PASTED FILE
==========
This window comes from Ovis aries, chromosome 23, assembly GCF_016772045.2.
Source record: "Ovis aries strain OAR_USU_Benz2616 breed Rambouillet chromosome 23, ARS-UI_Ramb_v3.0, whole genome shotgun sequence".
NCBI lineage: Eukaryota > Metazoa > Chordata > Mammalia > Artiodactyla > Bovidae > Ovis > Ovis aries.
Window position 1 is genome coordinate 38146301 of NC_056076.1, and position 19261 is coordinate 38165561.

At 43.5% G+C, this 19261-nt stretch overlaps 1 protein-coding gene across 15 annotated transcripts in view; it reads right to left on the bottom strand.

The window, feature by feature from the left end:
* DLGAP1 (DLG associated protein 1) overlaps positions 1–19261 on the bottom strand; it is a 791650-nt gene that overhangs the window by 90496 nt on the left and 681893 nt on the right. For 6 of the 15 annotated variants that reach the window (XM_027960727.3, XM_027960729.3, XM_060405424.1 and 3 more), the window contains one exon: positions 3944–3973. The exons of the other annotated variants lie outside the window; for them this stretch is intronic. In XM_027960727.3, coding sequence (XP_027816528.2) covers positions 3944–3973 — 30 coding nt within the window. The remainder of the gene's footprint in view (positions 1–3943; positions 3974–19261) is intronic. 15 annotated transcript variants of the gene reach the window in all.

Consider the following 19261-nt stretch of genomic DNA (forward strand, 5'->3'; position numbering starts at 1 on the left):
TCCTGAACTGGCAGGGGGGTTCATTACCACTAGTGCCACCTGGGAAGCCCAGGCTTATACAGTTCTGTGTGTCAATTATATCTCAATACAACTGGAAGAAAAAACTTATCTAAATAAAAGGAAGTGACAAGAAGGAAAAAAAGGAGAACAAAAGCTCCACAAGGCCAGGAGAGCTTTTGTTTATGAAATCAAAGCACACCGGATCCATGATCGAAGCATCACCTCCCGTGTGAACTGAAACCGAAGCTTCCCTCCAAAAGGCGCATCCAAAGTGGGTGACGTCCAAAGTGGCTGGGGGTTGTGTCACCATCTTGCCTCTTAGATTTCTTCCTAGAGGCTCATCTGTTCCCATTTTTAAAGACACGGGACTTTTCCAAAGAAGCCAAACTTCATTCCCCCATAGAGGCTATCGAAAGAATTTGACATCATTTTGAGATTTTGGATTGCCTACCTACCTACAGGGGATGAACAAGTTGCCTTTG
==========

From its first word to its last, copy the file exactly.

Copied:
This window comes from Ovis aries, chromosome 23, assembly GCF_016772045.2.
Source record: "Ovis aries strain OAR_USU_Benz2616 breed Rambouillet chromosome 23, ARS-UI_Ramb_v3.0, whole genome shotgun sequence".
NCBI lineage: Eukaryota > Metazoa > Chordata > Mammalia > Artiodactyla > Bovidae > Ovis > Ovis aries.
Window position 1 is genome coordinate 38146301 of NC_056076.1, and position 19261 is coordinate 38165561.

At 43.5% G+C, this 19261-nt stretch overlaps 1 protein-coding gene across 15 annotated transcripts in view; it reads right to left on the bottom strand.

The window, feature by feature from the left end:
* DLGAP1 (DLG associated protein 1) overlaps positions 1–19261 on the bottom strand; it is a 791650-nt gene that overhangs the window by 90496 nt on the left and 681893 nt on the right. For 6 of the 15 annotated variants that reach the window (XM_027960727.3, XM_027960729.3, XM_060405424.1 and 3 more), the window contains one exon: positions 3944–3973. The exons of the other annotated variants lie outside the window; for them this stretch is intronic. In XM_027960727.3, coding sequence (XP_027816528.2) covers positions 3944–3973 — 30 coding nt within the window. The remainder of the gene's footprint in view (positions 1–3943; positions 3974–19261) is intronic. 15 annotated transcript variants of the gene reach the window in all.

Consider the following 19261-nt stretch of genomic DNA (forward strand, 5'->3'; position numbering starts at 1 on the left):
TCCTGAACTGGCAGGGGGGTTCATTACCACTAGTGCCACCTGGGAAGCCCAGGCTTATACAGTTCTGTGTGTCAATTATATCTCAATACAACTGGAAGAAAAAACTTATCTAAATAAAAGGAAGTGACAAGAAGGAAAAAAAGGAGAACAAAAGCTCCACAAGGCCAGGAGAGCTTTTGTTTATGAAATCAAAGCACACCGGATCCATGATCGAAGCATCACCTCCCGTGTGAACTGAAACCGAAGCTTCCCTCCAAAAGGCGCATCCAAAGTGGGTGACGTCCAAAGTGGCTGGGGGTTGTGTCACCATCTTGCCTCTTAGATTTCTTCCTAGAGGCTCATCTGTTCCCATTTTTAAAGACACGGGACTTTTCCAAAGAAGCCAAACTTCATTCCCCCATAGAGGCTATCGAAAGAATTTGACATCATTTTGAGATTTTGGATTGCCTACCTACCTACAGGGGATGAACAAGTTGCCTTTG